In a new blog post, Francis Ginther, Engineer Manager at Canonical (maker of Ubuntu), has announced the adoption of a rolling kernel model in the Ubuntu 18.04 LTS Amazon Machine Image (AMI). In case you didn’t know, Canonical already uses this model in other cloud environments to provide the latest upstream bug fixes and performance improvements.
The rolling kernel will make the default linux-aws kernel, which is based on a 4.15, switch to a new kernel based on 5.3 of the interim release. Since the next long term release Ubuntu 20.04 is due for release on April 23, Ubuntu 19.10 is currently an interim release having a 5.3 based kernel.
How To Get A New Rolling Kernel?
As of now, if you roll your kernel, you’ll shift to 5.3 kernel which is currently available for preview as the linux-aws-edge kernel. Hence, you must use it in your non-production deployments.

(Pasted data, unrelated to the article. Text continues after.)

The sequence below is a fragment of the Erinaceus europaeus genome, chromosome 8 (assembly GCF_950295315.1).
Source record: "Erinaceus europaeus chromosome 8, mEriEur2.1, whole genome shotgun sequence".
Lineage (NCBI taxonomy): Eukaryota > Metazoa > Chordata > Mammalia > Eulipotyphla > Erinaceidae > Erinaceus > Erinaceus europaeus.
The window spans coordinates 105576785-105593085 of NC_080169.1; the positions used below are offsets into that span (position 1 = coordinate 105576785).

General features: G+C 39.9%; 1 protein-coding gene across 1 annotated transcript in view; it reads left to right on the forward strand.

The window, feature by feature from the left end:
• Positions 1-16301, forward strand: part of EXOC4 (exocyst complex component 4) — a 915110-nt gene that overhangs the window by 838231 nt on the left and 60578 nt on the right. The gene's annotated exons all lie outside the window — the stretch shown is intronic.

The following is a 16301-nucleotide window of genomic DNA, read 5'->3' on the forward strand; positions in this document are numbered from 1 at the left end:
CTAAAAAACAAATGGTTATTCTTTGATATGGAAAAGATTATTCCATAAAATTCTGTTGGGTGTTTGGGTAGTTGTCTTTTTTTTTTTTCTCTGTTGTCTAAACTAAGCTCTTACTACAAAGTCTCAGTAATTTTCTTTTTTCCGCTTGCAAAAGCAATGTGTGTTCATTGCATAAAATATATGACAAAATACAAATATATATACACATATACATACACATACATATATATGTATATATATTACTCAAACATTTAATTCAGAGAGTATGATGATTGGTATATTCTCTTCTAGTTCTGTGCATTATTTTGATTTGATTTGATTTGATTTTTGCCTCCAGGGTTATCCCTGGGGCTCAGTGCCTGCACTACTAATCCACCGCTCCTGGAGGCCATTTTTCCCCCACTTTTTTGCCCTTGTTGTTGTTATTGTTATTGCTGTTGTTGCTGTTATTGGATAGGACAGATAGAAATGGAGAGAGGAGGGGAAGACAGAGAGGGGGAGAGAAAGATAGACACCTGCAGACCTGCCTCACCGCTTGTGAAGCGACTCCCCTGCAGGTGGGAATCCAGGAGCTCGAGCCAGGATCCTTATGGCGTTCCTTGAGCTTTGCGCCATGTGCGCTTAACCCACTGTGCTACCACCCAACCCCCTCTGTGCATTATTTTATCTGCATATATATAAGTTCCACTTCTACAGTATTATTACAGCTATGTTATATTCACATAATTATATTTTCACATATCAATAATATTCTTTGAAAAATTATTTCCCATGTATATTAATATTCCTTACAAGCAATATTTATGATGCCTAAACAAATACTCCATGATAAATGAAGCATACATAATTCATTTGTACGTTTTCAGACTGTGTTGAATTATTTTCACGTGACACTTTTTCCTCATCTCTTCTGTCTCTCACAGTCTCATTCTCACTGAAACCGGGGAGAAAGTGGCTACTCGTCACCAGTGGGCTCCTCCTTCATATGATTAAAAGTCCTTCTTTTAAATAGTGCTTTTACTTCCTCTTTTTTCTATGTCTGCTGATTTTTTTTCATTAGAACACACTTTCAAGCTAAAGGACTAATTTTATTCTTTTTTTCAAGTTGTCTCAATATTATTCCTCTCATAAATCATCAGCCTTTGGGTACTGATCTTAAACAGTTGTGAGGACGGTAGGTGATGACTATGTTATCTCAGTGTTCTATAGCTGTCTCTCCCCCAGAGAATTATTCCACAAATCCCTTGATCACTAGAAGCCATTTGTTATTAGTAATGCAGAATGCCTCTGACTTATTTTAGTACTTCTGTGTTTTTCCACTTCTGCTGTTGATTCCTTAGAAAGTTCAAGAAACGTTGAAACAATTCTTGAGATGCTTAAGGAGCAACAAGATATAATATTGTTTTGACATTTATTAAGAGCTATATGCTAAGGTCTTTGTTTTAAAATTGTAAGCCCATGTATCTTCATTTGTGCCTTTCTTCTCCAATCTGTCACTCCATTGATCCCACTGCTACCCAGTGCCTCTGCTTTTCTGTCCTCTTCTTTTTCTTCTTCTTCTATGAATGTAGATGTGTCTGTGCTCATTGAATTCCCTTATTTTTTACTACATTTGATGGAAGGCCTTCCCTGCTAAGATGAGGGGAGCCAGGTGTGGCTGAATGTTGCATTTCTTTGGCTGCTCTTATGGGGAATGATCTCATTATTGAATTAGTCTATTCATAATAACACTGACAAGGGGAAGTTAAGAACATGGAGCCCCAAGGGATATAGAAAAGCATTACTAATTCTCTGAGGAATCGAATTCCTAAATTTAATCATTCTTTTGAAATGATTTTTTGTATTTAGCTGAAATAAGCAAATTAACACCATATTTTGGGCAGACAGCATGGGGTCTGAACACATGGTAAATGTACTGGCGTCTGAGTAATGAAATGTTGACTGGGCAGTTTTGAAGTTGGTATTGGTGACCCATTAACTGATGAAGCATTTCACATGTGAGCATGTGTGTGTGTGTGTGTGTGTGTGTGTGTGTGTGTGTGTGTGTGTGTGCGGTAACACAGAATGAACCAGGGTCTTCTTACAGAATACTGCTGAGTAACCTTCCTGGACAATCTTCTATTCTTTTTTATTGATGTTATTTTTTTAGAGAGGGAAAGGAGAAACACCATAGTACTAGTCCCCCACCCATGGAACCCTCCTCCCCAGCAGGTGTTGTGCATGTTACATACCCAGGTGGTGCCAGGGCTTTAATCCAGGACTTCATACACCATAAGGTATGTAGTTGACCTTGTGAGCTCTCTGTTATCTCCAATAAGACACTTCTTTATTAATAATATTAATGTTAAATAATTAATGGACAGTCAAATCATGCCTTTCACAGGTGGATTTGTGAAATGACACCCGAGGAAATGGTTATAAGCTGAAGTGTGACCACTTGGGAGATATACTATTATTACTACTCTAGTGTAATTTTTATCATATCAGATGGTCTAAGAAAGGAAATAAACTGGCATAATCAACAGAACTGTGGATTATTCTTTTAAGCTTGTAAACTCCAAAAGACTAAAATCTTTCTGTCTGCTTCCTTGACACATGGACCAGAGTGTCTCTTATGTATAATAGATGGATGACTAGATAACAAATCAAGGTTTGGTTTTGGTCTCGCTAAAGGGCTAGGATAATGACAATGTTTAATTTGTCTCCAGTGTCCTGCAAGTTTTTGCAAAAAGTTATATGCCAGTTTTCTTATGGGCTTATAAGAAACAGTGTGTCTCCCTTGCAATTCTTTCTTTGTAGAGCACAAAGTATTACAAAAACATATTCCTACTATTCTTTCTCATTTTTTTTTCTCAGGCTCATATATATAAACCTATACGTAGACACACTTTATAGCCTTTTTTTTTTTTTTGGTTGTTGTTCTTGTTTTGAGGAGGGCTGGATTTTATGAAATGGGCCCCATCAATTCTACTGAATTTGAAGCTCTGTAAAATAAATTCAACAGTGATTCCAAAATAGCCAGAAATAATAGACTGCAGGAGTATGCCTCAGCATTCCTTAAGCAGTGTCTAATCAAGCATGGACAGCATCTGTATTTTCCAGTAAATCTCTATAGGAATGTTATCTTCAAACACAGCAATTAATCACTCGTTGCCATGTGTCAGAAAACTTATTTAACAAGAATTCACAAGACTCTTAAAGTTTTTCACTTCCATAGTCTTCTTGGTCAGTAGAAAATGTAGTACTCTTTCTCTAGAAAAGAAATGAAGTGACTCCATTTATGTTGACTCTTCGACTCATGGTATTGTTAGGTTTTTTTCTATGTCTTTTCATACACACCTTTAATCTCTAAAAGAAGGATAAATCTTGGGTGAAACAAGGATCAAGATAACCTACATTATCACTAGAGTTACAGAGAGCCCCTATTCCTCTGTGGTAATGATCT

Now to get the rolling kernel, you can either update your package or launch the latest AMI that will include a newer kernel. Here, I’ll demonstrate how to install rolling kernels in the existing Ubuntu AWS.
To begin, first log in to your remote Ubuntu instance on AWS and check kernel version using the command:
Next, update the packages, then install the linux-aws-edge kernel and restart the Ubuntu instance:
sudo apt update sudo apt install -y linux-aws-edge sudo reboot
Lastly, you can check the kernel version which will hopefully show v5.3 (if your installation finishes successfully):
What If You Don’t Want To Have A Rolling Kernel?
If you want to create a new instance or update packages while sticking to kernel 4.15, you can run the following command:
sudo apt update sudo apt install linux-aws-lts-18.04